On September 14th, actor Lee Byung Hun walked the red carpet for Film Independent at LACMA‘s ‘Masquerade’ film screening which was hosted at the Los Angeles County Museum of the Arts (LACMA).
Lee (remarkably low-key in an elegant understated charcoal-grey suit teamed with a crisp white dress shirt) did not disappoint fans when he strolled out at the special event – a premiere of his new movie “Masquerade” (Korean title: ‘Gwang Hae: The Man Who Became King‘) - sponsored by the New York Times and Film Independent at LACMA.
At the QA session with American film critic Elvis Mitchell after the screening, Lee Byung Hun talked about his acting career and showed off his fluency in English.
QA with Lee Byung Hun
Q: Many of your overseas fans will be watching ‘Masquerade’. What kind of message do you wish for them to receive from the film?
A: This movie is about the historical figure King Gwang Hae with an added element of fantasy. It questions what type of leader people really want. While it is a serious topic, the movie has a comic touch that makes the film very enjoyable. As for the overseas fans, I think it is a great opportunity for them to see and experience some of Korea’s old customs and traditions.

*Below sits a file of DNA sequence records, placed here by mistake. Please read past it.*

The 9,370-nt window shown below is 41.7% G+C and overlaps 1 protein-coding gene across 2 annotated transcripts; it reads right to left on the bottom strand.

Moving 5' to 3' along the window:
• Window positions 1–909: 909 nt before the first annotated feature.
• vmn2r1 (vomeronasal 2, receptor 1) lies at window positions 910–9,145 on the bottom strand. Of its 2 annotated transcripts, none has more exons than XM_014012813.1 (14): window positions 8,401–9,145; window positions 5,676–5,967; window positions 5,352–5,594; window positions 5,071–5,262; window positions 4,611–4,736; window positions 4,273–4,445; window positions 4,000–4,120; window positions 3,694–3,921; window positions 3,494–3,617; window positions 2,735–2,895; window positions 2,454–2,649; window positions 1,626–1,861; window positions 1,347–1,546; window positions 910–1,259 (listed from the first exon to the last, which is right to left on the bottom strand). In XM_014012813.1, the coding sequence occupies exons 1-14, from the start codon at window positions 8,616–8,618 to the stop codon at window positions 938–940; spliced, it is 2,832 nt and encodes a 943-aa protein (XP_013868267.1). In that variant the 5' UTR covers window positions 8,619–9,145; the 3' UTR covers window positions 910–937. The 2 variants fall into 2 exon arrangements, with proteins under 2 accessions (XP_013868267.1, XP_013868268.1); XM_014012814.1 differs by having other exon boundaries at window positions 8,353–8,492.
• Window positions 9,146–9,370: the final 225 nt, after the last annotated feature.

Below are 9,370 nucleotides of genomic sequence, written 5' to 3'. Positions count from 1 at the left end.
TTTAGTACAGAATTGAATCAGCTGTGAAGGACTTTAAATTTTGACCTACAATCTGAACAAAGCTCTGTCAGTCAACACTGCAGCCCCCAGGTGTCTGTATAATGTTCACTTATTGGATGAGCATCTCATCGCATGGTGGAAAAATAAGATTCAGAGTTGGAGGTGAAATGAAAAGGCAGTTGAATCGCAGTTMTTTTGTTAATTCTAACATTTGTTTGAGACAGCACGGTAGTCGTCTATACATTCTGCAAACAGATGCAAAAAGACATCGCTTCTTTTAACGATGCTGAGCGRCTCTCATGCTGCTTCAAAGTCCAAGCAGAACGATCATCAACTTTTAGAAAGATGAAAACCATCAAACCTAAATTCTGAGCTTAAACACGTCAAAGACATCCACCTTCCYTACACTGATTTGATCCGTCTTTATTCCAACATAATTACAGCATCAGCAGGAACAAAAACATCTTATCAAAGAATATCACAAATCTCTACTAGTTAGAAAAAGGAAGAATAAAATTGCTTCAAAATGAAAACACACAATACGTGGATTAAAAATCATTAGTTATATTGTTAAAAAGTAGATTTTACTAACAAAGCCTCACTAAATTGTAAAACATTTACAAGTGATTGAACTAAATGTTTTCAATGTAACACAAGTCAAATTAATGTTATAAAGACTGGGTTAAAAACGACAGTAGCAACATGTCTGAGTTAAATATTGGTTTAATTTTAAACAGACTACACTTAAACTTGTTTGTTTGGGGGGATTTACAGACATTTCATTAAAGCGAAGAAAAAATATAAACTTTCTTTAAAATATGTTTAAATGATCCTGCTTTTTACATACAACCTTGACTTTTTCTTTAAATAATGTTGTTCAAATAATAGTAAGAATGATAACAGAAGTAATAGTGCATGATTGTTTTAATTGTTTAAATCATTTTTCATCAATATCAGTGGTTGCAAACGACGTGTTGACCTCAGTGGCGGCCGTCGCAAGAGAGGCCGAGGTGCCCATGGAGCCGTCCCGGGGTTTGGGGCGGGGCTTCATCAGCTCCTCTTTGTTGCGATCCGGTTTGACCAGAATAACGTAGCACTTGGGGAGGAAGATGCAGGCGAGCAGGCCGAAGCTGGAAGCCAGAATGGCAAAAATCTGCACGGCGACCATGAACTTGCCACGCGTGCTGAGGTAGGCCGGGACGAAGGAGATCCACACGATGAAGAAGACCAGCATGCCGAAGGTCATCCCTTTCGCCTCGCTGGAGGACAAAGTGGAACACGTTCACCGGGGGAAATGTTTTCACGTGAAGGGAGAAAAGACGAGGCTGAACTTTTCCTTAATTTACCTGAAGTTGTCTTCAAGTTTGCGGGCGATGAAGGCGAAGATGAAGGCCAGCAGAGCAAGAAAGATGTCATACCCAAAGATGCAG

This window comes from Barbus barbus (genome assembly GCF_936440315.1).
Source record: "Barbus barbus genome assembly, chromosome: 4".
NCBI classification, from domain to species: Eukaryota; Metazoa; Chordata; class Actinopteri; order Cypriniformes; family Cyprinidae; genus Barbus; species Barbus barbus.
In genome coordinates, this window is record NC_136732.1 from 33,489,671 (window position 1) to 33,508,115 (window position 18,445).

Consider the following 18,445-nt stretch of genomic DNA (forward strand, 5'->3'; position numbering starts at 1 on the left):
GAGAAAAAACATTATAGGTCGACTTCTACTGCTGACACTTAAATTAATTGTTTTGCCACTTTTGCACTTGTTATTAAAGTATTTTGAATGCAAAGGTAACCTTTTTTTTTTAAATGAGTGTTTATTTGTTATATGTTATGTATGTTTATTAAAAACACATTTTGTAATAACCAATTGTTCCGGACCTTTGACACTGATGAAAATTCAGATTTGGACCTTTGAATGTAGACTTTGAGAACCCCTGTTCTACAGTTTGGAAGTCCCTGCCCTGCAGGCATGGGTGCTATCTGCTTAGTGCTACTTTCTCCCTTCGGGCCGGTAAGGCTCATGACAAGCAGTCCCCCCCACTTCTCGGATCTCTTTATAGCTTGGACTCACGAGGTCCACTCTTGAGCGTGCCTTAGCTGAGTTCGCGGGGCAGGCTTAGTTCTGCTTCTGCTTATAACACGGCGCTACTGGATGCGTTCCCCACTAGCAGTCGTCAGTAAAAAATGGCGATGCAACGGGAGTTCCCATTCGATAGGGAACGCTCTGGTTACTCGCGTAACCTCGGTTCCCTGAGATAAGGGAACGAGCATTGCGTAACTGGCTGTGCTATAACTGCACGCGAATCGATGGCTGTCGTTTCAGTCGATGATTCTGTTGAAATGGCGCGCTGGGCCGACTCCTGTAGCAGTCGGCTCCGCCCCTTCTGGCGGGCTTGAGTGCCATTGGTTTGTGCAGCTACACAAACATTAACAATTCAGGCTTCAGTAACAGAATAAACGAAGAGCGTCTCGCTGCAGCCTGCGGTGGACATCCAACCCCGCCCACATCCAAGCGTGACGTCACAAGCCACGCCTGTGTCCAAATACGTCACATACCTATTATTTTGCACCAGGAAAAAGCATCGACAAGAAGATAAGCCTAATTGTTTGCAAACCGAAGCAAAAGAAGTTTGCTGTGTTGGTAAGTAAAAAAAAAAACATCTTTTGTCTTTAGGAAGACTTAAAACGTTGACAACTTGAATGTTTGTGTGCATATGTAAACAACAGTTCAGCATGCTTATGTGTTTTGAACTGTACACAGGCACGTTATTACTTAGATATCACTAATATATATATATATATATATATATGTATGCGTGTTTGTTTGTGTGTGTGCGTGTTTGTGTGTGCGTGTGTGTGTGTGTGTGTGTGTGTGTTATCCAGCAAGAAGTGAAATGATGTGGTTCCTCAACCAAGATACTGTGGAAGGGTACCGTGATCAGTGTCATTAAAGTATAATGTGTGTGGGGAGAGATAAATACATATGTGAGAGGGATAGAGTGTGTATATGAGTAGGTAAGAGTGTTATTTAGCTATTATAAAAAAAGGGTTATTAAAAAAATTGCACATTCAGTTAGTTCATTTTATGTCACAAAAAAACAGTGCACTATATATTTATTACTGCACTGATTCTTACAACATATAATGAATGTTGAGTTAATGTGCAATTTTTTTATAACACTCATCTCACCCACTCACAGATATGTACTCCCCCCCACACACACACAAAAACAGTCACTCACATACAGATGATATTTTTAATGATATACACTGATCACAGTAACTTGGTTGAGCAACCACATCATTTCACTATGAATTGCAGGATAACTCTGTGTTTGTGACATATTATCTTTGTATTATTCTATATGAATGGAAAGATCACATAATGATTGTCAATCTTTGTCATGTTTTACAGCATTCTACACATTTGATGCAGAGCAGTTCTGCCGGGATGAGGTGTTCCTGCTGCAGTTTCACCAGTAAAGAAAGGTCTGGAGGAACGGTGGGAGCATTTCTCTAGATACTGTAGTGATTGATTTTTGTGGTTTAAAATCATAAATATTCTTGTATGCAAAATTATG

Q: ‘Masquerade’ was your first historical film. Were you offered other historical film roles before?
A: There were a few dramas and movies but I didn’t like the stories so I rejected them.
Q: What was the first thing you thought when you read the script for ‘Masquerade’?
A: As you saw, it has a serious subject but it goes with a lot of humor and comic scenes. I thought that was really smart. That’s why I chose this role.
Q: What did you think of ‘Masquerade’ when you first saw it?
A: Actually I was worried about the comic scenes. I like the comic scenes but I worried because they could be risky. There are a lot of slapsticks. I wanted to make the movie a little more sophisticated but if there are too many of those kinds of scenes, it’s risky. When I first saw it I thought… it was okay [laughs].
Q: You’ve never played two characters within a film before. Did you feel like it was a challenge playing two different characters? Which was more fun to play?
A: It was a challenge but the real historical king had two different reputations. Some people said he was a really bad king and others said that he did a great job following the queen and had great command. So I decided to divide his two characters into two different people, the real king and the fake king. Of course, I liked playing the fake king.
The Beginnings of His Acting Career
Q: Tell me about what movie you saw as a child that made you want to be in the movies?
A: When I was a child I watched ‘Cinema Paradiso‘ and it influenced me a lot. When I watched it, I thought that I really wanted to be a part of the film industry. But I didn’t think about being an actor.
Q: But you decided to be an actor anyways. What made you want to go into acting?
A: My mom’s friend pushed me to be an actor. That’s why I became an actor. I started not thinking that it would be my real job. I thought it would just be an experience. As time went by, I realized that this was a very attractive job.